Changing Feelings to Promote Peace: Emotion Regulation as a New Path to Conflict Resolution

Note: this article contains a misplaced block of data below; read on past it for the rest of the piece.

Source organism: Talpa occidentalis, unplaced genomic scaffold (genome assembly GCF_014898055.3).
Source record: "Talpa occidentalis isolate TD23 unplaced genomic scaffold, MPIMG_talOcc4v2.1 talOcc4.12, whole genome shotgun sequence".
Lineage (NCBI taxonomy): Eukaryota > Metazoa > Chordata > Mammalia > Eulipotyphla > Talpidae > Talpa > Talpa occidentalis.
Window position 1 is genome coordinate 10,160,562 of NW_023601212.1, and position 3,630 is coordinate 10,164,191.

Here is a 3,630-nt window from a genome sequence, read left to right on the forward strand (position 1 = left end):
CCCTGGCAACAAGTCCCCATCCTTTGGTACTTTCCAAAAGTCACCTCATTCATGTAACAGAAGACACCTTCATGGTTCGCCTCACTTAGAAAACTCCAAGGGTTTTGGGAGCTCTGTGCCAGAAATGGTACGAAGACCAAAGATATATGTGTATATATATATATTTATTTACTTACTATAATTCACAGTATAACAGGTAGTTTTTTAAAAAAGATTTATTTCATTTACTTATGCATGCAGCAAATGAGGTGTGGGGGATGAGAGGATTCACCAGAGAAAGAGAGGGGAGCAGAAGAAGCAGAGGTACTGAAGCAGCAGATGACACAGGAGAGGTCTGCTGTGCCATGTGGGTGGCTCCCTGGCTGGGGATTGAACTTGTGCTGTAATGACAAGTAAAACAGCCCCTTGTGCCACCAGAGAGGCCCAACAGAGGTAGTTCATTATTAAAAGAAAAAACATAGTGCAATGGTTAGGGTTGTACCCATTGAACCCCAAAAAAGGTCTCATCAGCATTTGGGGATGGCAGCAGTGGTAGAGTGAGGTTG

The first nine chapters of this book concentrated on revealing the unique role played by each intergroup emotion in conflicts and peace processes. These nine chapters have provided relatively strong evidence to support that discrete intergroup emotions play a significant causal role in mobilizing people toward or away from support for policies that promote peace and reconciliation processes by forming attitudes, biasing attention and action, and shaping reactions to conflict-related events (e.g. Bar-Tal, 2001; Batson et al., 1997; Cˇehajic´, Brown, & González, 2009; Cohen-Chen et al., 2014; Halperin, 2008, 2011b; Halperin & Gross, 2011; Huddy, Feldman, Taber, & Lahav, 2005; Lerner et al., 2003; Mackie et al., 2000; Pliskin, Bar-Tal, Sheppes, & Halperin, 2014; Reifen Tagar et al., 2011; Sabucedo et al., 2011; Spanovic et al., 2010; Stephan & Finlay, 1999; Sternberg, 2003; Tam et al., 2007, 2008; Volkan, 1997; Wohl et al., 2006, 2010). Importantly, this evidence also suggests that the effects of emotions on aggressive and conciliatory political attitudes are evident above and beyond other prominent factors such as ideology, situational factors, and socioeconomic conditions (e.g., Halperin, Russell, Dweck, & Gross, 2011; Spanovic et al., 2010).